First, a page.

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Prescription for a Puppy: The Impact Service Pets Have on Cancer Patients’ Lives

Prescription for a Puppy: The Impact Service Pets Have on Cancer Patients’ Lives

Straight Talk about Mesothelioma, a blog series created by Michael T. Milano, M.D., Ph.D., a radiation oncology specialist, as a resource for mesothelioma patients and their loved ones.

A recent study in The Journal of Community and Supportive Oncology has revealed something pretty surprising — not only do therapy dogs improve the quality of life for patients undergoing chemotherapy and radiation, but they also inspire these patients to continue with their treatment.

Although this study made use of a sophisticated questionnaire to determine social and emotional well-being as effected by 15-20 minute animal-assisted visits over the course of treatment, the positive effects that a therapy animal may have on cancer patients are perhaps much more far reaching and varied than this.

New Study Cites a Long History

The study begins by citing the first documented effects of animals on improving human well-being. Interestingly, the first documented therapy animals were birds and other courtyard animals at an 18th century psychiatric facility in England.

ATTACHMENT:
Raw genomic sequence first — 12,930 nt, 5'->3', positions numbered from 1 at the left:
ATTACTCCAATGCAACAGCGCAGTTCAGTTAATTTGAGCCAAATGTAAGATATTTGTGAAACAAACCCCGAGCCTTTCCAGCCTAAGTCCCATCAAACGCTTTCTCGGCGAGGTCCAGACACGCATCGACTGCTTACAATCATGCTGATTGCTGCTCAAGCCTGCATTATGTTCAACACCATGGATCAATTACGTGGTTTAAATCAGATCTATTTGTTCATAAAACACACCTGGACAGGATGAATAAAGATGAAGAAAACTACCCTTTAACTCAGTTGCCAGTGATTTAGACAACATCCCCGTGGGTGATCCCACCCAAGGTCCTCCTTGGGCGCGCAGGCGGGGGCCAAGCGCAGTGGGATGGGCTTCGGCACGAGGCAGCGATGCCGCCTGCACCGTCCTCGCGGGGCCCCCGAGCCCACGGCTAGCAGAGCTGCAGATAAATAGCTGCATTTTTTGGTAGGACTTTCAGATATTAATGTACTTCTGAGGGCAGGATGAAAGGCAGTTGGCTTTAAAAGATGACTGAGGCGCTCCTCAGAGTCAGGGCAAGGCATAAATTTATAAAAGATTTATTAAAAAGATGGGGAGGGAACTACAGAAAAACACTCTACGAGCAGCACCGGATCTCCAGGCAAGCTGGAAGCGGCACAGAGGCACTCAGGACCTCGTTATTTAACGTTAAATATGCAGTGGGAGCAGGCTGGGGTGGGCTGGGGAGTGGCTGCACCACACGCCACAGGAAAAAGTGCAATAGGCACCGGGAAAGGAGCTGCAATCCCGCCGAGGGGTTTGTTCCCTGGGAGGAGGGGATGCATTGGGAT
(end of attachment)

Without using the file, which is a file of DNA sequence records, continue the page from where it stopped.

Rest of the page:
More recent studies have found that of those discharged from a cardiac care unit, pet owners had an increased 1-year survival rate. In addition, contact with animals has been shown to lower blood pressure, reduce anxiety, decrease depression, and reduce pain perception in children.

Although the trend of “prescribing” therapy animals has continued throughout the years — for instance, U.S. Army veterans coping with PTSD were once encouraged by hospital staff to work with farm animals — the medical research community has perhaps not taken the potential benefits of therapy animals seriously until now. Dr. Stewart Fleishman, the principal researcher of this new study, pointed out: “[This is] the first such definitive study in cancer.”

Is All of the Anecdotal Evidence Just as Meaningful?

Although the positive effects of therapy animals on medical patients is only now beginning to be scientifically studied, anecdotal evidence is often sufficient enough to drive change in the medical community. Recently, many hospitals have instituted animal-assisted therapy programs for cancer patients based on the notion that animals can improve one’s emotional and physical well-being and therefore improve patient outcomes.

One such facility is the Robert H. Lurie Comprehensive Cancer Center at Northwestern University. Since introducing therapy animals as a component of medical treatment, everyone there — patients, families, doctors, and nurses — have noticed an improvement in their well-being.

One patient remarked:

“It’s never fun to be at the hospital. It’s uncomfortable to have needles in your arm and scary to undergo tests, but when I see the dogs I forget about my treatment. They ease the burden of being in the hospital and really make a big difference in my day.”